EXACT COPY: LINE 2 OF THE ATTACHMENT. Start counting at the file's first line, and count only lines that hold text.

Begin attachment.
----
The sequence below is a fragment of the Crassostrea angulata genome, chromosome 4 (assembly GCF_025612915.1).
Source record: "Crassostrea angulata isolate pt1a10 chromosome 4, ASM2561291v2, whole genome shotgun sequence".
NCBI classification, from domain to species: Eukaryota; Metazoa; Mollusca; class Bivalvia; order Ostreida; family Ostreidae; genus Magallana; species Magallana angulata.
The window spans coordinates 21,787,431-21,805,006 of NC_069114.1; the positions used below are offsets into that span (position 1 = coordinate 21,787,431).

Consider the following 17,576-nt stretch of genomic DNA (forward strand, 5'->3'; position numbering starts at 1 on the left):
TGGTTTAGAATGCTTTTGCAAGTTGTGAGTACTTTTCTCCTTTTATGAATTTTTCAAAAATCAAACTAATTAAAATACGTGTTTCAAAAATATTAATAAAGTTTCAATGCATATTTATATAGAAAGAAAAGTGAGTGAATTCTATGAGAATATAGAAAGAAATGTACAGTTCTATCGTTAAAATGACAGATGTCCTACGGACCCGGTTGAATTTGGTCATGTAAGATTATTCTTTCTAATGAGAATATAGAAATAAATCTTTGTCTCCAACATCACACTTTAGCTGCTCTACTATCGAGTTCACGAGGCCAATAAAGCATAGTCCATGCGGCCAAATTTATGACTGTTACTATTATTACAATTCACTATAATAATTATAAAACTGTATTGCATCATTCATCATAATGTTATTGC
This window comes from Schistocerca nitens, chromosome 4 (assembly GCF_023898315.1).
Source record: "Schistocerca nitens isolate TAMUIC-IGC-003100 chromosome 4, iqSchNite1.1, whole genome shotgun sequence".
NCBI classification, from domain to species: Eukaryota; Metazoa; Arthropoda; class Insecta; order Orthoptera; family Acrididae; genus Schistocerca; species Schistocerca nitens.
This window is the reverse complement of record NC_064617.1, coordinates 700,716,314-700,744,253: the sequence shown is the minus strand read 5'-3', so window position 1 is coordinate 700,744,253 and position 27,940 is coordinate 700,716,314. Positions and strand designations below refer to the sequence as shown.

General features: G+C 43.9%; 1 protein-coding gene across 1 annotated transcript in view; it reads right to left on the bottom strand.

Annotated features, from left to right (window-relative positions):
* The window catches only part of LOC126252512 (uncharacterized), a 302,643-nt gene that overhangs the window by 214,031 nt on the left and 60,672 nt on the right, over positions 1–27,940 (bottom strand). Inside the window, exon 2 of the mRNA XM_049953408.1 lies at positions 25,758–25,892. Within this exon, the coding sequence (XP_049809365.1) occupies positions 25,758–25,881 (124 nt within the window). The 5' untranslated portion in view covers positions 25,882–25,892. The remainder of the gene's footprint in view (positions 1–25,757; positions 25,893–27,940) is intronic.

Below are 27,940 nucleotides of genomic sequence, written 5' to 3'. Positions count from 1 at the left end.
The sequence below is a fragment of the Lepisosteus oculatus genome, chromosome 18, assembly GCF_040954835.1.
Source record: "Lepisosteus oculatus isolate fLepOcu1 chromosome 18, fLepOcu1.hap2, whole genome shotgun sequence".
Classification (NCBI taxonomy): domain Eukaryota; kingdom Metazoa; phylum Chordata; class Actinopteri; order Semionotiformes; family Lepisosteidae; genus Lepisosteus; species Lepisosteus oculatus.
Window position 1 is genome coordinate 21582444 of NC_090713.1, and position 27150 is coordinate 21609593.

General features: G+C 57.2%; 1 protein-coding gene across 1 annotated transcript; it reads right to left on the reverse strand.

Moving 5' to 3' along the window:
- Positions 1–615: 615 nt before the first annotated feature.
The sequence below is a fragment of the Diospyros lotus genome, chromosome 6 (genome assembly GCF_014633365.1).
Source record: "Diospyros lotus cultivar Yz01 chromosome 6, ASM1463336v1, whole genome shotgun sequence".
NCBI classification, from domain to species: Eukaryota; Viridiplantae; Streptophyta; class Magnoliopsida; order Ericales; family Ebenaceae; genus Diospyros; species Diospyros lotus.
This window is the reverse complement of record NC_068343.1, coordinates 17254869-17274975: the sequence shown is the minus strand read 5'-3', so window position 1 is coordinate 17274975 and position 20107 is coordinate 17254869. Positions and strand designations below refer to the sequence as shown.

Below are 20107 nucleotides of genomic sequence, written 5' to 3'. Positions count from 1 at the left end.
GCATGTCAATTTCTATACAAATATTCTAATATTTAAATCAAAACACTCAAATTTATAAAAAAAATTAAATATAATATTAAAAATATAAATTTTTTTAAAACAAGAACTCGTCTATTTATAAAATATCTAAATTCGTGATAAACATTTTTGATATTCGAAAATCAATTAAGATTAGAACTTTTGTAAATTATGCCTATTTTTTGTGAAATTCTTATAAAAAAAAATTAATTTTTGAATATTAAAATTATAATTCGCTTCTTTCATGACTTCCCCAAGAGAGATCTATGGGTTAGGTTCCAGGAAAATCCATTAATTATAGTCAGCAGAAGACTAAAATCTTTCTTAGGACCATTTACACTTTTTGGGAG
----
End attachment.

Source record: "Crassostrea angulata isolate pt1a10 chromosome 4, ASM2561291v2, whole genome shotgun sequence".